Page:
Dr Chad Edwards: TSH is this brain hormone that tells the thyroid what to do. We give Synthroid which is T4 which T4 feeds back to the brain, says we’ve got enough, shuts down production of T4 and so your TSH goes to normal. That’s this concept. We think we’re doing a great job but the problem is that T4 has a fraction of the activity of the active hormone which is T3. Now your thyroid gland primarily produces T4 but it does produce a small amount of T3. When we give you Synthroid we’re decreasing the brain telling the thyroid gland to do something.
We’re basically if you think about it like a factory making cars, we’re like outsourcing. This factory is no longer making cars. Well, the T3 that you were getting from your thyroid gland which is roughly about 10% depending on what study you look at, roughly about 10%. If we shut down the production from the thyroid gland you’re not getting that 10% either.
Brian Wilkes: Right.
Dr Chad Edwards: In some cases patients can actually feel worse because T3 is the form of the hormone that you really need and I have seen patients that were on T3 only medications with T3 levels that looks fantastic. Their T4 was in the toilet as in very, very low and then their TSH levels were very, very low but their T3 levels were appropriate and they felt fantastic. T3 is what you need. T3 is what you need, not Synthroid, not T4. Patients can have great T4 levels, great TSH levels and feel like crap and you adjust their thyroid. I can tell a story about that as well. That was actually a shocking story and I can tell it now or I can wait a minute.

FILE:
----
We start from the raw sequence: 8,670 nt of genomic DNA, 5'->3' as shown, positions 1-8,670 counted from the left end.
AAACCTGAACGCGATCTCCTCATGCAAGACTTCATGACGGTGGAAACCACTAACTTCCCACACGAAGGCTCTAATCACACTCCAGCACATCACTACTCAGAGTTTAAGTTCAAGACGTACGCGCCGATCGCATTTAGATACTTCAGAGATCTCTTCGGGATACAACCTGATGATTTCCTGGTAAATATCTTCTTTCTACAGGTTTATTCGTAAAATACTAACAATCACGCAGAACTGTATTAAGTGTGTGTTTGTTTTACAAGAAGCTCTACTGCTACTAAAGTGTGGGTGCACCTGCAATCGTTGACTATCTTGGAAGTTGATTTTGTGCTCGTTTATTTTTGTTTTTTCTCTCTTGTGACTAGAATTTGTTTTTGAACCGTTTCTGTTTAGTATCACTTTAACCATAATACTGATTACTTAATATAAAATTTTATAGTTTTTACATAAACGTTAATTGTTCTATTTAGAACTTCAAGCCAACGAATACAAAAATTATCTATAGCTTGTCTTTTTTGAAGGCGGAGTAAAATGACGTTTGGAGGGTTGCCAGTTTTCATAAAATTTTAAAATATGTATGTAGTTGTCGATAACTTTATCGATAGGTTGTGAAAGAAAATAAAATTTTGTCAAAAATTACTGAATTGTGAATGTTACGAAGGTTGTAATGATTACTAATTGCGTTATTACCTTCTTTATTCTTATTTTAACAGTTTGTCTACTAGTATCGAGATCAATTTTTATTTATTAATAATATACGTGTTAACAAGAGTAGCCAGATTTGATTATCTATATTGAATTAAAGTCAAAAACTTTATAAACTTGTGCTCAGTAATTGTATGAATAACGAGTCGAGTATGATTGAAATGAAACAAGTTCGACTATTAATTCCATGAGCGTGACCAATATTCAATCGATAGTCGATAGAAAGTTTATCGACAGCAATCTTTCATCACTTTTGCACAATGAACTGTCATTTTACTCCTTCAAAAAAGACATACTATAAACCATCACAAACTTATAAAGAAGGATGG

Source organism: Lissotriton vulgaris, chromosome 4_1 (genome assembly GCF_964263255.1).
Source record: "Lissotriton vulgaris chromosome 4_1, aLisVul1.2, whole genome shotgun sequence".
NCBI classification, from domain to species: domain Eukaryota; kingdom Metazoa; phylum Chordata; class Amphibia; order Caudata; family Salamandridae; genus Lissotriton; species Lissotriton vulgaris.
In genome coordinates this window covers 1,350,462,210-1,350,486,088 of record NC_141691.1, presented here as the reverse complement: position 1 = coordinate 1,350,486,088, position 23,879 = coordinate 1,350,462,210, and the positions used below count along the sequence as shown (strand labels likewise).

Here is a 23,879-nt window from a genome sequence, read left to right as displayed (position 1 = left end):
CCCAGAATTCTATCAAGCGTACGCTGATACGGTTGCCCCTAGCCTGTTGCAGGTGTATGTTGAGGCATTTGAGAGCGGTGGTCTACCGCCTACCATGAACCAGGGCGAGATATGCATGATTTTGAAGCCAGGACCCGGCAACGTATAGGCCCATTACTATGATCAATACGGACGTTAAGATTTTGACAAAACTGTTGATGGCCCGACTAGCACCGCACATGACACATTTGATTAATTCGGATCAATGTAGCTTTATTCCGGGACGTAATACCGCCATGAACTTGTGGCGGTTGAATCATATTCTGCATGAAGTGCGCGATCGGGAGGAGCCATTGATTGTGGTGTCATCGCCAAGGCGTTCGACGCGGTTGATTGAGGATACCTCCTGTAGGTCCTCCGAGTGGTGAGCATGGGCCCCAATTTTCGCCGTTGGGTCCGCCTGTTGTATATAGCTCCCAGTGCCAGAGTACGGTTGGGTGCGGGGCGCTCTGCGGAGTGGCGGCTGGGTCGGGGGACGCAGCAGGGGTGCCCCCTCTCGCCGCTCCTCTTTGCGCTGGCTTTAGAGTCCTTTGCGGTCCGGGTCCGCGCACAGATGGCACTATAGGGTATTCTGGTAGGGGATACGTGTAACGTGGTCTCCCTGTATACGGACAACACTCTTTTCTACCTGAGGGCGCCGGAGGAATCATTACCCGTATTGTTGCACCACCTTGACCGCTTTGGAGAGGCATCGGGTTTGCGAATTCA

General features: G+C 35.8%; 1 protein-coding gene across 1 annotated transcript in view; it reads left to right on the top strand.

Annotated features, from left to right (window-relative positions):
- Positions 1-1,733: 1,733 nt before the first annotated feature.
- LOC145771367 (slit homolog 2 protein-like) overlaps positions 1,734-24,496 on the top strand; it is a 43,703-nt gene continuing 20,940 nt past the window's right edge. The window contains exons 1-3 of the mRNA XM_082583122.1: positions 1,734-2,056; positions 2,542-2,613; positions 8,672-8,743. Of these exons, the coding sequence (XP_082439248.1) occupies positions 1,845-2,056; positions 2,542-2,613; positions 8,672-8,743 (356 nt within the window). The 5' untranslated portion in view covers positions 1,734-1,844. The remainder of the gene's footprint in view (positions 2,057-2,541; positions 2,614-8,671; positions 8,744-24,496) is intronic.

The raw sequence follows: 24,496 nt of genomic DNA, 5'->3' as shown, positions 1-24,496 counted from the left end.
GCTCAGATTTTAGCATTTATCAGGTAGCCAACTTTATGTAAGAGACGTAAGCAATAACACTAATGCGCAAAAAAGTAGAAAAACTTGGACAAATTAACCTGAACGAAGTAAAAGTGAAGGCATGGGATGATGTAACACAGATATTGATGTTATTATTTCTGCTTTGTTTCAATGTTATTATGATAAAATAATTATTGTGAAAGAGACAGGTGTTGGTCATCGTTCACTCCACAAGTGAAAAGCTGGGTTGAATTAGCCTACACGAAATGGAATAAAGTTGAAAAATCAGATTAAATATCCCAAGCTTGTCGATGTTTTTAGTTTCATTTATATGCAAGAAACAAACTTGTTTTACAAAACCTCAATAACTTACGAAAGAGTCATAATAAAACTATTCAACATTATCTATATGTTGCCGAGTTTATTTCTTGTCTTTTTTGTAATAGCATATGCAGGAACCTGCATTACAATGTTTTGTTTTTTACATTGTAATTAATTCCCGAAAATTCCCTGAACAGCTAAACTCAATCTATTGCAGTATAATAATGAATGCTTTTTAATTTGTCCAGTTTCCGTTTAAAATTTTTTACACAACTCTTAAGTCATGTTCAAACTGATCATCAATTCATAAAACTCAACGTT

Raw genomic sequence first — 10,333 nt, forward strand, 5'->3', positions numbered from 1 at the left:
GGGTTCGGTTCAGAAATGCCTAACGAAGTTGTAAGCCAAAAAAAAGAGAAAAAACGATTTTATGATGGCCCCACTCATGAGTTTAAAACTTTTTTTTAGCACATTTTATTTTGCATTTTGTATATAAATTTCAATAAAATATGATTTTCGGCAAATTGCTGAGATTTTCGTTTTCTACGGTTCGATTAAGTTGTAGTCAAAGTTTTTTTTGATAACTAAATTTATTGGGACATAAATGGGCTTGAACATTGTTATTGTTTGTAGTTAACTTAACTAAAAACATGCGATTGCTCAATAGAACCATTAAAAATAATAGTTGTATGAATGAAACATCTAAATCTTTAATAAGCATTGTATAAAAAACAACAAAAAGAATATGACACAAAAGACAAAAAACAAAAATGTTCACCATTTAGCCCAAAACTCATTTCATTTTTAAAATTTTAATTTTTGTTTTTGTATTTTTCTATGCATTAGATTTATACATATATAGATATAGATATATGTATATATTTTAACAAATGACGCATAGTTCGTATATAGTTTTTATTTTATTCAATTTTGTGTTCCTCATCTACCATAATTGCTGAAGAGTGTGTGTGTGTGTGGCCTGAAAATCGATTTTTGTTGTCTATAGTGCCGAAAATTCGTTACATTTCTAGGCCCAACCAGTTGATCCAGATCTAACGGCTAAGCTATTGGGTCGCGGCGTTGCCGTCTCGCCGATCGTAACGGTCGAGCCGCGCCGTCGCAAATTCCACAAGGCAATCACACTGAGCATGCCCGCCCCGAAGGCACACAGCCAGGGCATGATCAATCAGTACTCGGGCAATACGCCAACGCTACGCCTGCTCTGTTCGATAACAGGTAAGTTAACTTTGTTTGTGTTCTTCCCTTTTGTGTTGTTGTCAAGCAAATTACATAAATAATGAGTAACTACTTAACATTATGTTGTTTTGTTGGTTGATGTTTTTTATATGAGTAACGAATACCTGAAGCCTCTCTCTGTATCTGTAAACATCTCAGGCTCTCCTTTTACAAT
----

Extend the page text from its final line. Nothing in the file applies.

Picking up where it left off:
Brian Wilkes: Let’s tell that story.
Speaker 4: It’s story time.
Dr Chad Edwards: I had a 94-year-old lady come in to see me. This was a very high functioning 94-year-old lady who lived in an assisted living facility. She walked with a walker but very, very pleasant lady and she had been doing very well. She was on a low dose of Synthroid and I had been seeing for a while. Then she comes in to see me one day with one of the caregivers, one of the activity directors in this facility. This lady was slumped over in her wheelchair like couldn’t sit up straight.
She said, “I’m weak.” They said she is not acting like herself at all. This is a problem and a definite change in how she was doing and we don’t know why. Of course because of the way she looked I’m like, “My goodness, this could be neurologic. I want to make sure she didn’t have a stroke,” all of these kinds of things. “Let’s check into that stuff.”
I actually sent her to a neurologist. I obtained an MRI of the brain and of course I got labs. One of the labs that I got is what’s called a reverse T3 but I also got TSH, T4, T3. I was taught in medical school that reverse T3 is hogwash. It’s not not real, it doesn’t really matter. I’m here to tell you that it does. This patient’s T4 was very appropriate. She was on Synthroid. Her T3 was very low and her reverse T3 was extremely elevated. Now, when you look at the biochemistry T4 is like the parent compound and it goes through an enzyme called a deiodinase. There’s different versions of that; 1,2,3 blah, blah, blah.